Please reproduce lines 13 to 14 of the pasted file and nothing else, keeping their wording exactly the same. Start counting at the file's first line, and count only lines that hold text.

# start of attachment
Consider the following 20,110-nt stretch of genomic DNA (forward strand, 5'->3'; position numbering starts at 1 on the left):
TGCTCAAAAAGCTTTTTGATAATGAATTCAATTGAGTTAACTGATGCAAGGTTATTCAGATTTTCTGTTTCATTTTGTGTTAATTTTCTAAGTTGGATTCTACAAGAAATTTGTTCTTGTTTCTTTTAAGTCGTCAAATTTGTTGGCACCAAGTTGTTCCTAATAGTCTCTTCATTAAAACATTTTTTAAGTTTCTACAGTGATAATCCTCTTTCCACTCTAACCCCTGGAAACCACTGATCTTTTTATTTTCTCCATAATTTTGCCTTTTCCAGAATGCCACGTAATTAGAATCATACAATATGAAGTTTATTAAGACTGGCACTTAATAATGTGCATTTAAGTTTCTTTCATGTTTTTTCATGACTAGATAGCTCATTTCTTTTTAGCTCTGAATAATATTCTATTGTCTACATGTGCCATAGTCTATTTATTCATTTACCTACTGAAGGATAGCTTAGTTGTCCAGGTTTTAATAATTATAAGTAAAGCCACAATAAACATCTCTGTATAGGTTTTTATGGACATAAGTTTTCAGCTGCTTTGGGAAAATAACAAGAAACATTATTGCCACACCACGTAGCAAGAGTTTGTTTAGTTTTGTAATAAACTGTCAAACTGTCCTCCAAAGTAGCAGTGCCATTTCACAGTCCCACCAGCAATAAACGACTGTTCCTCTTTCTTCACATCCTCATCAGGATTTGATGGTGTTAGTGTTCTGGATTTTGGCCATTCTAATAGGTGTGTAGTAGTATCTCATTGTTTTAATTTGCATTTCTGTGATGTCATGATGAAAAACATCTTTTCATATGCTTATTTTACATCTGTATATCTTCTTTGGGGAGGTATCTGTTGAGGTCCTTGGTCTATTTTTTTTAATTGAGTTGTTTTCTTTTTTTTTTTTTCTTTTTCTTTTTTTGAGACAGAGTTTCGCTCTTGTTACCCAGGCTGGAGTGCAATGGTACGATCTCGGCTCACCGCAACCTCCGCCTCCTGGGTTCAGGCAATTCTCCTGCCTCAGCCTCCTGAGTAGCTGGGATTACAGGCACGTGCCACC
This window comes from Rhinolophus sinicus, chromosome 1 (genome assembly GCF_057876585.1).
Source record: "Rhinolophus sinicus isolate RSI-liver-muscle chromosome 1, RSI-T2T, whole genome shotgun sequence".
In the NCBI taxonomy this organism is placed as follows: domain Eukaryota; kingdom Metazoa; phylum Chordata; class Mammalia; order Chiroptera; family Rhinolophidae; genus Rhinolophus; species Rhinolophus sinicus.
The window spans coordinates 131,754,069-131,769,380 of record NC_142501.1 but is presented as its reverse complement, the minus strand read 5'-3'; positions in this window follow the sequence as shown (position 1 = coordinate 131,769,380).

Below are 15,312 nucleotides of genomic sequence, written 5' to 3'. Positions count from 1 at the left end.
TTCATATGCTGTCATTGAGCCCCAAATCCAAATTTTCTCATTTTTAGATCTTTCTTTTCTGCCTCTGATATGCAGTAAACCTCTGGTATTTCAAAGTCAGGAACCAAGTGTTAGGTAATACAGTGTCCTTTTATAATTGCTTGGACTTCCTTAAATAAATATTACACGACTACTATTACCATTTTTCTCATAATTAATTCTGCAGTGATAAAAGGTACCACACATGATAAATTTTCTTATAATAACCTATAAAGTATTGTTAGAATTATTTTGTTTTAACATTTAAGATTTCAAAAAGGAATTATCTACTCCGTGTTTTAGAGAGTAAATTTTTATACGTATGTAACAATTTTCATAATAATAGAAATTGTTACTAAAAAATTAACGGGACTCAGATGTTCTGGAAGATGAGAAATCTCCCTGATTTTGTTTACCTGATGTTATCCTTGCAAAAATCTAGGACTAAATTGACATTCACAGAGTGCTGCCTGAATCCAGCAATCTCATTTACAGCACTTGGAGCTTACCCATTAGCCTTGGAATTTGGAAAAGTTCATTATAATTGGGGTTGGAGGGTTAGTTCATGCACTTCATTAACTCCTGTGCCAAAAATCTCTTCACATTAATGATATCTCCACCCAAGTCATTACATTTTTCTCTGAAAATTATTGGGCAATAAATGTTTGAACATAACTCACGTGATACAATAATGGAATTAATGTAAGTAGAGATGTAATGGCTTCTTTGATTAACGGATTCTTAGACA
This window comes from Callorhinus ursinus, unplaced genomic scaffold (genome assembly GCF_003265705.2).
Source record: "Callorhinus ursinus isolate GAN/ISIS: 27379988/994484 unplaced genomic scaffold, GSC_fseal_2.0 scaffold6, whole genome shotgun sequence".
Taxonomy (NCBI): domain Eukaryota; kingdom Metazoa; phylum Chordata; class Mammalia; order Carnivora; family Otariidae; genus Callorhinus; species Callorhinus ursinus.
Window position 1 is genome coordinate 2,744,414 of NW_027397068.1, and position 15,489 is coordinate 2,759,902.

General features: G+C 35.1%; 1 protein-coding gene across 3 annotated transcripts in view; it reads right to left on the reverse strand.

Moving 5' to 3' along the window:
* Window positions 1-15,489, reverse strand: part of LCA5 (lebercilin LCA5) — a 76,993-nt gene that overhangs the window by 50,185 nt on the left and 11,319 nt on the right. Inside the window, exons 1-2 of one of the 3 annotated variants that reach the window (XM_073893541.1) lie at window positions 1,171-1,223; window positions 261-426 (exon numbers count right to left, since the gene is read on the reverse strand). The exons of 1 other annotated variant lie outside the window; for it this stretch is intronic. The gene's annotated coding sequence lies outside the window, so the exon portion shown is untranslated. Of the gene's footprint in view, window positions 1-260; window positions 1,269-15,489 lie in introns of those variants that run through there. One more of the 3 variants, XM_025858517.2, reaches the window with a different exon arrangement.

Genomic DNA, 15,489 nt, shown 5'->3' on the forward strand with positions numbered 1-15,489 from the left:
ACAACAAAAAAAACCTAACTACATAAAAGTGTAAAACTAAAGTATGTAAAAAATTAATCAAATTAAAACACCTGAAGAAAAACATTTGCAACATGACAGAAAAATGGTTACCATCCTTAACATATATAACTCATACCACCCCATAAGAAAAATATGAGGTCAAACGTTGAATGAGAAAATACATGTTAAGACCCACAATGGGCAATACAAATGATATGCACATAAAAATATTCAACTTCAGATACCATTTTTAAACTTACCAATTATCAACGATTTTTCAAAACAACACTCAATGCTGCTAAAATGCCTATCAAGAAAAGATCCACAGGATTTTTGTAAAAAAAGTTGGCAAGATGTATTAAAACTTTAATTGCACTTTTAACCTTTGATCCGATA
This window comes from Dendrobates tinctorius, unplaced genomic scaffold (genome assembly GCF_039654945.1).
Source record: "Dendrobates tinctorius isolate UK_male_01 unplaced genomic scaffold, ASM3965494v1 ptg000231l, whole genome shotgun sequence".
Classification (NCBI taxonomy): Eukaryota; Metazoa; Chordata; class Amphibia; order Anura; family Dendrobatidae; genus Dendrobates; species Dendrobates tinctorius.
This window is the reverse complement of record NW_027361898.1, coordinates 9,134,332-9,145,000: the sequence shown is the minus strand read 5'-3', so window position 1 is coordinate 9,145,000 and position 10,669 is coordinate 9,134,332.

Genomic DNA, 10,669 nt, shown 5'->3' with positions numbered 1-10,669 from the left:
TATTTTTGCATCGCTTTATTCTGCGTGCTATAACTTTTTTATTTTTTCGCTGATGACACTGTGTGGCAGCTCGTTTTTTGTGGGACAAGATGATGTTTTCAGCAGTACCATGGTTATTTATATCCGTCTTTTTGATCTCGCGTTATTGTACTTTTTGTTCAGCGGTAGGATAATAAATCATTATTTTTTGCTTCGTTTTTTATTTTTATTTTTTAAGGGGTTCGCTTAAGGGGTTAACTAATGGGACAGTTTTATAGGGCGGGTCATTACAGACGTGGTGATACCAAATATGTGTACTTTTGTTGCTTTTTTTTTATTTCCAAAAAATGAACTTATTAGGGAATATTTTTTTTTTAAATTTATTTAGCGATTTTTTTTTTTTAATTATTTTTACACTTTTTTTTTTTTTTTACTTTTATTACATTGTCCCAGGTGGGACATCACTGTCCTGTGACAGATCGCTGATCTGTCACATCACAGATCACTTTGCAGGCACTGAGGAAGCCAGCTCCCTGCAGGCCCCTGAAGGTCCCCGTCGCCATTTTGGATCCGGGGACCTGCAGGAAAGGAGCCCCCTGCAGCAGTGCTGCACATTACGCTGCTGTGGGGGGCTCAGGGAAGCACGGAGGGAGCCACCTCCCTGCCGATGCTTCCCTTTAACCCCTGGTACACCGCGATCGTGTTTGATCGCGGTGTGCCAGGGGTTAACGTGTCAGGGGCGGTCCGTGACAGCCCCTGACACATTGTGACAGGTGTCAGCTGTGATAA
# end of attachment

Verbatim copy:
General features: G+C 35.1%; 1 protein-coding gene across 3 annotated transcripts in view; it reads right to left on the reverse strand.

Moving 5' to 3' along the window: